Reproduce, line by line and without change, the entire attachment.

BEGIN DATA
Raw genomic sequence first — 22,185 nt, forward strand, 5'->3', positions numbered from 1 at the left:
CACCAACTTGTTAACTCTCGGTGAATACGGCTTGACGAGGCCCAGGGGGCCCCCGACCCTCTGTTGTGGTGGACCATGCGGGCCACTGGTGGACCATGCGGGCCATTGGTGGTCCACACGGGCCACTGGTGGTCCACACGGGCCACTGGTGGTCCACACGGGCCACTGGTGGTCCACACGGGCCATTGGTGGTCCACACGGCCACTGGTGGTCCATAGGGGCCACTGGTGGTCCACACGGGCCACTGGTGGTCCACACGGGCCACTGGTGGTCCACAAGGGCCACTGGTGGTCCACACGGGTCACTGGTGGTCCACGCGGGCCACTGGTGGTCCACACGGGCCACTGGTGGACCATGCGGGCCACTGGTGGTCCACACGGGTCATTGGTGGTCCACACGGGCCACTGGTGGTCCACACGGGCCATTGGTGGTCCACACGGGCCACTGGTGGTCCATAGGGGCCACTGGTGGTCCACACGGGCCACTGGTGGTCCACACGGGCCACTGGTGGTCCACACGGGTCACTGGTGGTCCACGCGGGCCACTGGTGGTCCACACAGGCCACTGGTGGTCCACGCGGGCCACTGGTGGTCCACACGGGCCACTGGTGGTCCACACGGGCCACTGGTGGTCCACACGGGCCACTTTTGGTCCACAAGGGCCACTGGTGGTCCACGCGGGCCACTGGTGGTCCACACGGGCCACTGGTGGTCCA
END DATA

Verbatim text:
Raw genomic sequence first — 22,185 nt, forward strand, 5'->3', positions numbered from 1 at the left:
CACCAACTTGTTAACTCTCGGTGAATACGGCTTGACGAGGCCCAGGGGGCCCCCGACCCTCTGTTGTGGTGGACCATGCGGGCCACTGGTGGACCATGCGGGCCATTGGTGGTCCACACGGGCCACTGGTGGTCCACACGGGCCACTGGTGGTCCACACGGGCCACTGGTGGTCCACACGGGCCATTGGTGGTCCACACGGCCACTGGTGGTCCATAGGGGCCACTGGTGGTCCACACGGGCCACTGGTGGTCCACACGGGCCACTGGTGGTCCACAAGGGCCACTGGTGGTCCACACGGGTCACTGGTGGTCCACGCGGGCCACTGGTGGTCCACACGGGCCACTGGTGGACCATGCGGGCCACTGGTGGTCCACACGGGTCATTGGTGGTCCACACGGGCCACTGGTGGTCCACACGGGCCATTGGTGGTCCACACGGGCCACTGGTGGTCCATAGGGGCCACTGGTGGTCCACACGGGCCACTGGTGGTCCACACGGGCCACTGGTGGTCCACACGGGTCACTGGTGGTCCACGCGGGCCACTGGTGGTCCACACAGGCCACTGGTGGTCCACGCGGGCCACTGGTGGTCCACACGGGCCACTGGTGGTCCACACGGGCCACTGGTGGTCCACACGGGCCACTTTTGGTCCACAAGGGCCACTGGTGGTCCACGCGGGCCACTGGTGGTCCACACGGGCCACTGGTGGTCCA